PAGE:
Ikara Colt: Chat and Business

Ikara Colt
Chat and Business
Epitaph

It's easy to feel hesitant about embracing the British music press's latest bedfellow. And a certain declaration by NME that London punks Ikara Colt are "brilliant" is cause for a step back. Then again, the quartet--who convened as art students in 1999--almost manages to live up to that claim.

The band works in every hallmark of Brit art-punk tradition on their debut full-length, the thoroughly Anglo Chat and Business. The album's minimalist packaging, complete with stick-on black and white photos, recalls Factory Records. And its 12 hit-em-up tracks are pure jump-cut punk: Keyboardist Paul Resende's vocals, spat like a young Mark E. Smith, have a flatness that's beyond deadpan. Meanwhile, Dominic Young's drumming is pinpoint angular, and Claire Ingram's guitar is almost violently precise, careful not to bleed distortion. "One Note" thunders forward, a bassline pulsating with hypertension at its heart. Likewise, a speedy three-chord lead guitar and steadfast drum propel "Bishop's Son." The stickwork slows to a gelatin quiver on "City of Glass," as Resende's punk-as-shaman mantra, "A new dawn is coming," forges along toward revelation. "Pop Group" and Ingram's "Belgravia" skip along to the same verse-chorus-chorus-verse beat.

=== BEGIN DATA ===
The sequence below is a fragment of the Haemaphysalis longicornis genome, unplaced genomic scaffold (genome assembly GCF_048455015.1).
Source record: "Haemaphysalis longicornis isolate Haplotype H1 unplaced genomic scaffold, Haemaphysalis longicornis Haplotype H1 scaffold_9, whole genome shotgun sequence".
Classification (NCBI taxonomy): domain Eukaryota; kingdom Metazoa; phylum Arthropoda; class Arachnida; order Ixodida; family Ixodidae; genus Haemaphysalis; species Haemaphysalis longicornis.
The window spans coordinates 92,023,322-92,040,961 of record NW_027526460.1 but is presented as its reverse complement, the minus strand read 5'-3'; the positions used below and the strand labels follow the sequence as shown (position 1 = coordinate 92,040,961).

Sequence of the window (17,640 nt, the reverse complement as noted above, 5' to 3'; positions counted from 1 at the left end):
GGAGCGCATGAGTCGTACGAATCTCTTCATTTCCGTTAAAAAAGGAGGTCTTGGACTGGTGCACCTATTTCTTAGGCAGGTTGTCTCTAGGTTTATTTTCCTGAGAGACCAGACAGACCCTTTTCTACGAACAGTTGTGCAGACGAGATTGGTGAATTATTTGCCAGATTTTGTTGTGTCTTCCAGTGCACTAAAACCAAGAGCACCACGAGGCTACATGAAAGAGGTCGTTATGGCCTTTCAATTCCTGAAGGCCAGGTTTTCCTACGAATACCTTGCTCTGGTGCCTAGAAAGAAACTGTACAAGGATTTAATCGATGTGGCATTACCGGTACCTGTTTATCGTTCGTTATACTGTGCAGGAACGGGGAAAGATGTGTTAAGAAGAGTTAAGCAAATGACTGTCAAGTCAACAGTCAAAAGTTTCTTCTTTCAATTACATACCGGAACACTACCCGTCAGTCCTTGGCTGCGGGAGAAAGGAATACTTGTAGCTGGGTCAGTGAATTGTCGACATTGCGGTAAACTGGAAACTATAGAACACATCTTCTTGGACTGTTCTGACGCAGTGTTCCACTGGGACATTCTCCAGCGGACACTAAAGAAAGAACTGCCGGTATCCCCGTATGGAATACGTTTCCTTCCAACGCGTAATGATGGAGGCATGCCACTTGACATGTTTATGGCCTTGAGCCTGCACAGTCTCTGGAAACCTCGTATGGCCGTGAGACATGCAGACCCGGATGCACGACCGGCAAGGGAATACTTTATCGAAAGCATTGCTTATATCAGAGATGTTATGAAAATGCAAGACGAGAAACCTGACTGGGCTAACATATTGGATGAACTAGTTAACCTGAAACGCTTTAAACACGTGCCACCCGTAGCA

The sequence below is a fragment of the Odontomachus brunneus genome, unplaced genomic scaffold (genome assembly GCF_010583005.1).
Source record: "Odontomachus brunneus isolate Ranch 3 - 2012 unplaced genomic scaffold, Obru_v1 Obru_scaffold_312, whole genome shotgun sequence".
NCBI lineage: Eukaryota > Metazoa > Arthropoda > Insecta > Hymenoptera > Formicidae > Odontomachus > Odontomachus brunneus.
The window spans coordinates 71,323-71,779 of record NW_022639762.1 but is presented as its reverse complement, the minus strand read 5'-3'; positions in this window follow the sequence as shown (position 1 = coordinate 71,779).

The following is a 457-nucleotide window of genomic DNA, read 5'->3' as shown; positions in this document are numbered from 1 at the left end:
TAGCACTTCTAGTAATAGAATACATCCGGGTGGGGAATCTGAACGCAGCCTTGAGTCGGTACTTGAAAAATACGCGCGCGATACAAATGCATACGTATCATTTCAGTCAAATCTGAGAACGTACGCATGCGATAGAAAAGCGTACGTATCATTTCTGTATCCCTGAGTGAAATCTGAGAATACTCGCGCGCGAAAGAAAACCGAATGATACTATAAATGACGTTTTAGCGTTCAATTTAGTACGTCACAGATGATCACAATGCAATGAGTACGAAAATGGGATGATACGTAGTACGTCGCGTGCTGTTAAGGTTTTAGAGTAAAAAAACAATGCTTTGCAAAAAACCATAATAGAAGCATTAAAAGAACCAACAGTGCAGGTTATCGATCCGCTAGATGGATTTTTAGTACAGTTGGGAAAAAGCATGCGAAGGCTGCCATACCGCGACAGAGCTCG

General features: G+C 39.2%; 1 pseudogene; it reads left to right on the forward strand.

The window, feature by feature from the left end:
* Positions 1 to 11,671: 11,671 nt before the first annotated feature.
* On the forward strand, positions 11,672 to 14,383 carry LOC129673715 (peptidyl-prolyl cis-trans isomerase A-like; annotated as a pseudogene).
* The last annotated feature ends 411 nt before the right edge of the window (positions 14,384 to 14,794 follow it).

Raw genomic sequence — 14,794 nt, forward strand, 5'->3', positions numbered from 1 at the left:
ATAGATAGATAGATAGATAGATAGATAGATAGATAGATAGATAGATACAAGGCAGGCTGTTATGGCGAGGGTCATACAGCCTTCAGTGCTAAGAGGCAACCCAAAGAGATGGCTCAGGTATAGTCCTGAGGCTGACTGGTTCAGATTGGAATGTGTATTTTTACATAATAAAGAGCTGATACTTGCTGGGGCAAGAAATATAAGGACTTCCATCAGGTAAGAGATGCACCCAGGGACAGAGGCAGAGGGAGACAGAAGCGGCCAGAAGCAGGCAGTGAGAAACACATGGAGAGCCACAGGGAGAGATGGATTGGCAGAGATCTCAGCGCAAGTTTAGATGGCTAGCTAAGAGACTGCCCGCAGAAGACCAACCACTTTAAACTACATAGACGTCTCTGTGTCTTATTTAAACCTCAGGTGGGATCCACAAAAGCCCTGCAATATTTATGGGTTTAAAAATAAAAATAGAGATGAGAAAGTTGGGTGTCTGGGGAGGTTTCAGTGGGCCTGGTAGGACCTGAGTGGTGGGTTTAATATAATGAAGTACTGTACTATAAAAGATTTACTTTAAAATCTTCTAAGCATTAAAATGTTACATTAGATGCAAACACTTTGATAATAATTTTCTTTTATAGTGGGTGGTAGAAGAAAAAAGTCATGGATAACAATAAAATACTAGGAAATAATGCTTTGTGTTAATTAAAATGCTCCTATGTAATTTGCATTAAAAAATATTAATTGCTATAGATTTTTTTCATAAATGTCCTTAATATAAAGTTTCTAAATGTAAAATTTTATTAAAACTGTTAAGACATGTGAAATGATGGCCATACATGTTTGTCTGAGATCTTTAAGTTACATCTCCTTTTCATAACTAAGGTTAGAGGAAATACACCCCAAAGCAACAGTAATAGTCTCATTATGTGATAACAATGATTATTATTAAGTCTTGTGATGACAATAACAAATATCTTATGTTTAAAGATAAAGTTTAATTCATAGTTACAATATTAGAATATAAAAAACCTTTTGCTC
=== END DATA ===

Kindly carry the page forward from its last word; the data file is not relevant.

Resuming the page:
As on the Fall's best tracks, Ikara Colt's lyrics, though tersely provocative, sometimes take a back seat to the group's charismatic shout-speak delivery. But Smith does well with the formula, and Ikara Colt sound extremely proficient. Time will certainly tell whether their hands-around-your throat approach will sustain another gasp. As for the legacy of British punk (and press), Chat and Business is probably business as usual.

 
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